Imatge de l'autor

William Nicholson (1) (1948–)

Autor/a de El siurell del vent

Per altres autors anomenats William Nicholson, vegeu la pàgina de desambiguació.

35+ obres 7,480 Membres 150 Ressenyes 10 preferits

Sobre l'autor

William Nicholson worked for the BBC as the director/producer of more than forty documentary films, and has authored screenplays for such feature films as Shadowlands, Sarafina!, Nell, First Knight, and Gladiator, as well as books one and two of The Wind on Fire trilogy, The Wind Singer and Slaves mostra'n més of the Mastery. Mr. Nicholson lives with his family in England mostra'n menys


Obres de William Nicholson

El siurell del vent (2000) 1,814 exemplars
Slaves of the Mastery (2001) 1,057 exemplars
Firesong (2002) 982 exemplars
Les Misérables [2012 film] (2012) — Screenwriter — 667 exemplars
Seeker (2005) 494 exemplars
Elizabeth [1998 film] (1998) — Screenwriter — 351 exemplars
Jango (2006) 258 exemplars
First Knight [1995 film] (1995) — Screenwriter — 243 exemplars
The Society of Others (2004) 194 exemplars
Shadowlands [1993 film] (1993) — Original play/Screenwriter — 191 exemplars
Noman (2007) 187 exemplars
Shadowlands (1989) 172 exemplars
The Lovers of Amherst (2015) 106 exemplars
Motherland (2012) 100 exemplars
The Wind on Fire Trilogy (2002) 84 exemplars
Rich and Mad (2010) 75 exemplars
Nell [1994 film] (1995) — Screenwriter — 52 exemplars
Mandela: Long Walk to Freedom [2013 film] (2013) — Screenwriter — 52 exemplars
The Trial of True Love (2005) 43 exemplars
All the Hopeful Lovers (2010) 40 exemplars
The Golden Hour (2011) 35 exemplars
Reckless (2014) 25 exemplars
Breathe [2017 film] (2017) — Screenwriter — 24 exemplars
I Could Love You (2011) 22 exemplars
Adventures in Modern Marriage (2017) 17 exemplars
Firelight [1997 film] (1997) — Director/Screenwriter — 10 exemplars
Crash (Modern Plays) (2010) 1 exemplars
Shadowlands [sound recording] (2002) 1 exemplars

Obres associades

Gladiator [2000 film] (2000) — Screenwriter — 1,082 exemplars
Shadowlands: Novelization Tie-In (1993) — Screenwriter, algunes edicions156 exemplars
C.S. Lewis Through the Shadowlands [1985 film] (1985) — Screenwriter — 80 exemplars


Coneixement comú




Historical Fiction
BooksInMirror | Hi ha 3 ressenyes més | Feb 19, 2024 |
This reminded me a bit of The Giver by Lois Lowry when I first read it. It still kinda does. I didn't much like The Giver when I had to read it for school so I guess it made it hard to get into the first time through. But as much as there are dystopian vibes, The Wind Singer has a lot of fantasy elements once you get past the dystopian society. And I've evolved as a reader. Or something like that anyway.

The story follows the Hath family, an orange ranked family in the city state of Aramanth. The Hath family are smart but they're not much good at tests meaning their family ranking is and remains low. When Kestrel and her twin brother Bowman forget their homework they have to move towards the back of the classroom but Kestrel is resentful of the punishment and decides to move all the way to the back of the class where a boy named Mumpo sits in rebellion. The teacher is furious at her dissent. Mumpo is excited that he might have a friend and he tries to hug Kestrel but she's disgusted by his running nose and terrible odour. The teacher sees this and takes it as a win, making sure to mock Kestrel and her new friend Mumpo for the rest of class. At lunch, Kestrel decides to ditch and Bowman and Mumpo both follow her.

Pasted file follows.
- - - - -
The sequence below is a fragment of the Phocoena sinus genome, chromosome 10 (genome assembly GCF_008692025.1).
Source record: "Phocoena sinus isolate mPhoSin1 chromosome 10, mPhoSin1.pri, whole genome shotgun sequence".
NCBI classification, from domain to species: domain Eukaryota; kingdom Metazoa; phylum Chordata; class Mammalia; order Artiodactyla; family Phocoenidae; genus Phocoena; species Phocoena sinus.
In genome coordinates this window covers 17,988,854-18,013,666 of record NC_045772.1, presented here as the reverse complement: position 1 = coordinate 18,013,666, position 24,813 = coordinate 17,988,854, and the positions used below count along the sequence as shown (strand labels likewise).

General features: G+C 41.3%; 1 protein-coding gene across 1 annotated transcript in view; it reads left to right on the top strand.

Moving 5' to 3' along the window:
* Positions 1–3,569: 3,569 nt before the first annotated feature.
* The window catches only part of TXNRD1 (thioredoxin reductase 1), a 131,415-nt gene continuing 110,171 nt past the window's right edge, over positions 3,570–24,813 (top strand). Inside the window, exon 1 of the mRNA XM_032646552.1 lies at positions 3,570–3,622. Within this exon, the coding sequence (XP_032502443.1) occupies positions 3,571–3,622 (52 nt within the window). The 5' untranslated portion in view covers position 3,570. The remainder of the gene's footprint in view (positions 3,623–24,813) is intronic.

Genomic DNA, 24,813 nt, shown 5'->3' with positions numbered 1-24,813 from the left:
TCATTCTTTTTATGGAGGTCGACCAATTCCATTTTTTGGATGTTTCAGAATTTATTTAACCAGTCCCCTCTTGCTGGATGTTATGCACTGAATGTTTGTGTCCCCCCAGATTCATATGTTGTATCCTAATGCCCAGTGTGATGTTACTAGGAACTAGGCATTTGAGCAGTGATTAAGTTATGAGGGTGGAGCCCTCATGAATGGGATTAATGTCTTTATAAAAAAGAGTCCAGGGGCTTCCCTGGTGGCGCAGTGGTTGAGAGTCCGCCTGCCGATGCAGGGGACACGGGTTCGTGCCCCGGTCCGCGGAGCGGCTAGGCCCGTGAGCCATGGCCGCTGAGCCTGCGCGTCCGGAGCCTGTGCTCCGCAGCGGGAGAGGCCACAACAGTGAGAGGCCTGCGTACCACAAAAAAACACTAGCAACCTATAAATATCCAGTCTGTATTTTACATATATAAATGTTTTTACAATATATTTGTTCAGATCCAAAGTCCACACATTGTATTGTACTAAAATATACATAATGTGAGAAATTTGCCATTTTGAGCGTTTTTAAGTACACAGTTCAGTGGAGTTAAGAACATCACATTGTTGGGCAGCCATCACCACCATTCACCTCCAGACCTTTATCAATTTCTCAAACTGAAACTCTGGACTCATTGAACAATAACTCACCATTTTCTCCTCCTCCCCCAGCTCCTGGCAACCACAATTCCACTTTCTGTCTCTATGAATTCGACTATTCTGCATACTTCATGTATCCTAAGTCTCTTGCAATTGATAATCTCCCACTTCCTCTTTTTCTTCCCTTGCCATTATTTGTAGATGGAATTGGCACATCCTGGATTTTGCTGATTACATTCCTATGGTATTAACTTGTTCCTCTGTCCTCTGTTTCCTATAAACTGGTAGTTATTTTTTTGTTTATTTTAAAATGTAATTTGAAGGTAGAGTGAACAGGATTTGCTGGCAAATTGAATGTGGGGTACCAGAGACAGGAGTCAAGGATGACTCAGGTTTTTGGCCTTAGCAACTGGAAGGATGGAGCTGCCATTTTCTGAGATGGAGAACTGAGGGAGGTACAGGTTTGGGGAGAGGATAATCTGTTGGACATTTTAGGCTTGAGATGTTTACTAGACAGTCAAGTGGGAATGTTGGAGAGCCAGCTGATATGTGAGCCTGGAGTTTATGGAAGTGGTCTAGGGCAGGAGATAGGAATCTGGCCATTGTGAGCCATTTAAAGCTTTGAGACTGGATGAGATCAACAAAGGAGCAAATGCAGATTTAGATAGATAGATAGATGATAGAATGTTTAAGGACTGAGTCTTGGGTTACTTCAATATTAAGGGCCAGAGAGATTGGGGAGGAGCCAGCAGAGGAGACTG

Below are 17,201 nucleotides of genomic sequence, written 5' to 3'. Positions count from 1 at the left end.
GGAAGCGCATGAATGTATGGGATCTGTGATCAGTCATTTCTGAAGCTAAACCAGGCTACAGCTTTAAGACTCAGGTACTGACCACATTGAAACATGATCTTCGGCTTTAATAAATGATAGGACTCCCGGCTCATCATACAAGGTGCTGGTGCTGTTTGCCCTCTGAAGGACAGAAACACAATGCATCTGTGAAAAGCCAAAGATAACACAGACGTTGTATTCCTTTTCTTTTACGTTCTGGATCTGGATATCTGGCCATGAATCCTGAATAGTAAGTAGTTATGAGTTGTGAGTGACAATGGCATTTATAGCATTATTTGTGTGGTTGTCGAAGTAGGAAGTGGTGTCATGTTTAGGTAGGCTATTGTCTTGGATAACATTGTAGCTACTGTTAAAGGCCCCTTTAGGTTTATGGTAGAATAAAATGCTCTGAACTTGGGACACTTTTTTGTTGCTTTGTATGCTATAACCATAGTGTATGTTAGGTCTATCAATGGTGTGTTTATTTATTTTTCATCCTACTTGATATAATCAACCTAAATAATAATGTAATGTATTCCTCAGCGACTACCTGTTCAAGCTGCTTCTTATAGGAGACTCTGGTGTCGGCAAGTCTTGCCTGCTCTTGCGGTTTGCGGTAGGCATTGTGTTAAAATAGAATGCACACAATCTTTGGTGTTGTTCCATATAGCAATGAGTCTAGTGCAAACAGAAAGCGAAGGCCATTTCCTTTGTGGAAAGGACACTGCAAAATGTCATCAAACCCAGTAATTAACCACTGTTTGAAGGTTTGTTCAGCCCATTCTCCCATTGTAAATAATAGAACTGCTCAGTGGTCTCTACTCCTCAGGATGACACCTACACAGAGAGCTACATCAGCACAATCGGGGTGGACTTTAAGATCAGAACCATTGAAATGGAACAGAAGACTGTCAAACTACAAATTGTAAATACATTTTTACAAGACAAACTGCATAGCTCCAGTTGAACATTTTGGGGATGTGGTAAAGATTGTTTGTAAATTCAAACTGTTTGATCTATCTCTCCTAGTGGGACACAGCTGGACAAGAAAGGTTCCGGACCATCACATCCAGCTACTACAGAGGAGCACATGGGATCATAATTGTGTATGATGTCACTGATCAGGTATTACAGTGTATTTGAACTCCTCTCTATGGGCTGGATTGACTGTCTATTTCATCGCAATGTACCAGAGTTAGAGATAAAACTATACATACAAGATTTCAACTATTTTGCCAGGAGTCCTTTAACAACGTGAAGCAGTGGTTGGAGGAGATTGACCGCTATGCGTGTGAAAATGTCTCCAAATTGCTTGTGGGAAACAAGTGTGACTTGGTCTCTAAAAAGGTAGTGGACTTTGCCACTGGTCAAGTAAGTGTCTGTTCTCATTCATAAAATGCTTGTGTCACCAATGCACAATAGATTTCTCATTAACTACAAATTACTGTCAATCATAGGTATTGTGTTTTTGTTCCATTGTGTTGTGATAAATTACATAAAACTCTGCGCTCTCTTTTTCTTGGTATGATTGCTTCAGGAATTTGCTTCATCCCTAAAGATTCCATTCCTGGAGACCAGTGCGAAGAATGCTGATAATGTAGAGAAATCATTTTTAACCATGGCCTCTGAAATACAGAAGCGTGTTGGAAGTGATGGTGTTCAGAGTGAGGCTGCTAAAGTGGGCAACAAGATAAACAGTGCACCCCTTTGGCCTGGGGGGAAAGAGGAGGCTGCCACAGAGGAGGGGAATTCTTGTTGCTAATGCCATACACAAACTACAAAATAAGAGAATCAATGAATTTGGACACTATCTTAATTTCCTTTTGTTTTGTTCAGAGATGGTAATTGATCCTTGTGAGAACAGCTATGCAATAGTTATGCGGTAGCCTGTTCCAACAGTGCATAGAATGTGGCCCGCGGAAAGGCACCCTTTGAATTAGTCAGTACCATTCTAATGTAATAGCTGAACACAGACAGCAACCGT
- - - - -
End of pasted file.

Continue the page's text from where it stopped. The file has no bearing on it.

She ends up climbing the Wind Singer - a mysterious tower that was built many years ago and is said to sing but has been silenced for many years. Kestrel climbs to the top and insults and mocks the entirety of Aramanth, the people, the structure and the mindlessness in the loudest voice she can. Her punishment sees not just her, but the entire family punished for their disobedience. But in the midst the family finds that there may be more sinister behind the sameness of Aramanth - that great evil runs afoot. And so starts Kestrel's journey to find the key of the Wind Singer and restore uniqueness to her people.

I liked Kestrel for the most part. She can be a bit whiny but she's brave and daring and set on marching to the beat of her own drum. Bowman was the perfect foil to her brashness, full of kindness and heart and compassion. I liked Bowman as well - I liked the loyalty he had to Kess. Mumpo was sad. I felt really sorry for him and the life he leads. I liked the bravery he portrayed and the loyalty he had when it came to his friends and I liked that Kess and Bowman may not have been overly nice to him but they did return his loyalty, doing their best to keep him safe.

Ira Hath (the mum) amused me with her prophetess routine. And I liked the gentleness and caring Hanno (the father) has for his family. The plot was a bit slow at times. Although I did enjoy the craziness of Ombaraka and Omchaka and the logic they used convinced if you weren't one, you had to be the other.

There are still quite a few questions left unanswered but it is the first book in a trilogy. I vaguely remember them being answered when I first read the series. Overall it was an average fantasy read. It will likely appeal more to fans of dystopian societies than true fantasy readers. If you liked The Giver by Lois Lowry this will probably be a real win for you. 3 stars.
… (més)
funstm | Hi ha 37 ressenyes més | Jul 1, 2023 |
freixas | Hi ha 4 ressenyes més | Mar 31, 2023 |



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